Sunny then recites, "The world is quiet here," and a figure emerges from the machinery of the clock, climbing down to them on a rope. He introduces himself as Dewey Denouement, Frank and Ernest's secret triplet. They decide to trust him after he tells them that he used to meet with their father, and quotes "The Blind Men and the Elephant" at them. They follow him outside, where he explains that, though skeptical of current VFD and a bit bitter about being kept in shadow, Dewey aspires to turn VFD into what he believes it was before- a public library, that all could access. He also explains that they have hidden evidence of all the treachery in the world in his own secret library- under the pond of the Hotel Denouement. He asks the Baudelaires to join him in his library and let it become their permanent home, and asks that Violet "improve on the aquatic design of the catalog." When the children fear they are not noble after all they've done to survive, Dewey assures them that they are noble enough.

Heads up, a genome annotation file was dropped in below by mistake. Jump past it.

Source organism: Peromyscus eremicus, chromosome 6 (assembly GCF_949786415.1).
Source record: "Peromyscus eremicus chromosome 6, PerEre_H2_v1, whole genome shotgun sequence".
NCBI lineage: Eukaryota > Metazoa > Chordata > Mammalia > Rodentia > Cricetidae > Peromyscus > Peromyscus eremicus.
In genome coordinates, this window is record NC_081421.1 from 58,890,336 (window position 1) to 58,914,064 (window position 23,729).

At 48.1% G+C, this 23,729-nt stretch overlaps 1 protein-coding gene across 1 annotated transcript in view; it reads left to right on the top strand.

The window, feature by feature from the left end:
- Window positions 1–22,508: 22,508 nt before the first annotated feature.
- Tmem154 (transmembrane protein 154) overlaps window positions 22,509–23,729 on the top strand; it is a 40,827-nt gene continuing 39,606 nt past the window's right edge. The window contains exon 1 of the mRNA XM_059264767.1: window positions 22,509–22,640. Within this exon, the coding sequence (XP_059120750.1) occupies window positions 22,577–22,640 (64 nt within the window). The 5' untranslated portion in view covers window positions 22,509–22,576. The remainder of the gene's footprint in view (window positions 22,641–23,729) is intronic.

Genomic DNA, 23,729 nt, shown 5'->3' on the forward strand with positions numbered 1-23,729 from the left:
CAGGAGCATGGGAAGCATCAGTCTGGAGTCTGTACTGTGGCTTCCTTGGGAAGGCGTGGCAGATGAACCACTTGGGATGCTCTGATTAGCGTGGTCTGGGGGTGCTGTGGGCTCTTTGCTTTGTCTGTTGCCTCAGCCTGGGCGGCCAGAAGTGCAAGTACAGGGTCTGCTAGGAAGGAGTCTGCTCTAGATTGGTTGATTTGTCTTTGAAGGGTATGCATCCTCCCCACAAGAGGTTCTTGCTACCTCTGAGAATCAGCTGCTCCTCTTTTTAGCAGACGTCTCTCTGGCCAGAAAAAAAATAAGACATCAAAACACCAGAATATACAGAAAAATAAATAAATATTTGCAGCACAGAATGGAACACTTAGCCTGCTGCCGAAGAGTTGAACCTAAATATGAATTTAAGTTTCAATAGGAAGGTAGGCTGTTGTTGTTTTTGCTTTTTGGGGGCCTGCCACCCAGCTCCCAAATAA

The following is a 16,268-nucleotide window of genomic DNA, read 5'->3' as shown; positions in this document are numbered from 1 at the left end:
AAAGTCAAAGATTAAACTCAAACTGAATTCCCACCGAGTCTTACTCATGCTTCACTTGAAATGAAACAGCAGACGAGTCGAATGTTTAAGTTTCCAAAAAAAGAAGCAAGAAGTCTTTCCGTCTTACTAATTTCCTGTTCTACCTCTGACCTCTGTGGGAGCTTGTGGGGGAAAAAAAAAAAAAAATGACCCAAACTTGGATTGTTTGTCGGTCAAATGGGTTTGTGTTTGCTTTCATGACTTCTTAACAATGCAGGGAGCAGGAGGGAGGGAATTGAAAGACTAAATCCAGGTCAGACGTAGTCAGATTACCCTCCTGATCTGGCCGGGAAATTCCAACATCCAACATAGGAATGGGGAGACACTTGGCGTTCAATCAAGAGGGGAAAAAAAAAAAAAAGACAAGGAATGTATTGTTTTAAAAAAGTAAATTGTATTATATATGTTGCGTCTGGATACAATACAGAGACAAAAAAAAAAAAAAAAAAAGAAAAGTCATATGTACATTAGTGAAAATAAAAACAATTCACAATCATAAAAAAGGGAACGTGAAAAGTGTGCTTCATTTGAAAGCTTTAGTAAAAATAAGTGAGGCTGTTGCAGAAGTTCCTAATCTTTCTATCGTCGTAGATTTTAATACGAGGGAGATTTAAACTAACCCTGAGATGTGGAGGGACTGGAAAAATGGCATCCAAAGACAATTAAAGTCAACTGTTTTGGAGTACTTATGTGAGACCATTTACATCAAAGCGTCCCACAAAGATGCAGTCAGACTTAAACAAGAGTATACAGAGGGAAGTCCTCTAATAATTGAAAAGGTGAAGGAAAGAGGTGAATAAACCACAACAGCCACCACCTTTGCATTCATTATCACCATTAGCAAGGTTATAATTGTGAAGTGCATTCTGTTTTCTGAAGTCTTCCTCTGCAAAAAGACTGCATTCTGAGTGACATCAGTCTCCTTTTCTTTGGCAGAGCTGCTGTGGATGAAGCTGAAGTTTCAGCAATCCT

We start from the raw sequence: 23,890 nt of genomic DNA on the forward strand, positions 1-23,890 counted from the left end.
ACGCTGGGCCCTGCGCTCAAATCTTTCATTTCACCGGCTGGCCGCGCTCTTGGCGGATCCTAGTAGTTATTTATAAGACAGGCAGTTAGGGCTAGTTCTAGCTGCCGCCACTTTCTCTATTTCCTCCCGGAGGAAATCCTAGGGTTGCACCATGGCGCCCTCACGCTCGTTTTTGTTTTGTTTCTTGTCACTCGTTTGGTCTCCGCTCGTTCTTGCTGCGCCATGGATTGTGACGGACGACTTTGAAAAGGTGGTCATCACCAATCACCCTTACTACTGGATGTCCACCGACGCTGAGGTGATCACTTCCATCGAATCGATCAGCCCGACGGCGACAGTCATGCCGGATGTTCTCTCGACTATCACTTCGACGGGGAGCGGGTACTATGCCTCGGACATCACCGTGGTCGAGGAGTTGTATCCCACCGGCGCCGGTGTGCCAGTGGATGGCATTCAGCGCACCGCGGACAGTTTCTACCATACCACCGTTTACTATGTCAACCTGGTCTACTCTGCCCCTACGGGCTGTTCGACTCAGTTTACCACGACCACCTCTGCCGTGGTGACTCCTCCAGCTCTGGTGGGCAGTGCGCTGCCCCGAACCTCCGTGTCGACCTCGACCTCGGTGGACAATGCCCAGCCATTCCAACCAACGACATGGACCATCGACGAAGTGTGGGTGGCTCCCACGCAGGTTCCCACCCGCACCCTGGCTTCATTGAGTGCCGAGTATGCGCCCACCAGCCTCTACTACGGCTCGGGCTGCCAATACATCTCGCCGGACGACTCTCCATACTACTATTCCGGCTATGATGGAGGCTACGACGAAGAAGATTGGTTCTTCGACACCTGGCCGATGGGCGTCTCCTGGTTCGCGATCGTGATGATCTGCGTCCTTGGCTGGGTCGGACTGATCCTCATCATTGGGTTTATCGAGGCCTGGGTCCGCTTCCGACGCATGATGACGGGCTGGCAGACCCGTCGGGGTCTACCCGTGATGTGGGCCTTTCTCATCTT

Bentley: First, we'll put Dimitri's new diving gear to use by salvaging some weapons from a nearby shipwreck. We'll need the extra firepower to deal any kind of damage to the armor-enforced Death's Head. It'll also come in handy for our second objective: destroying the Red Sail Sea Dog Clan. They're a fleet of mercenaries on LeFwee's books. We need to surprise them now while they hunt us in small groups. If they ever attacked in unison, there's no way we'd make it out alive. And finally, we'll set sail for the misty waters inhabited by a sea monster the pirates call "Crusher." Reports on Crusher are sketchy, but we might learn something by analyzing its technique. I know for a fact that all of LeFwee's men fear it. An impressive and useful trait given our current situation.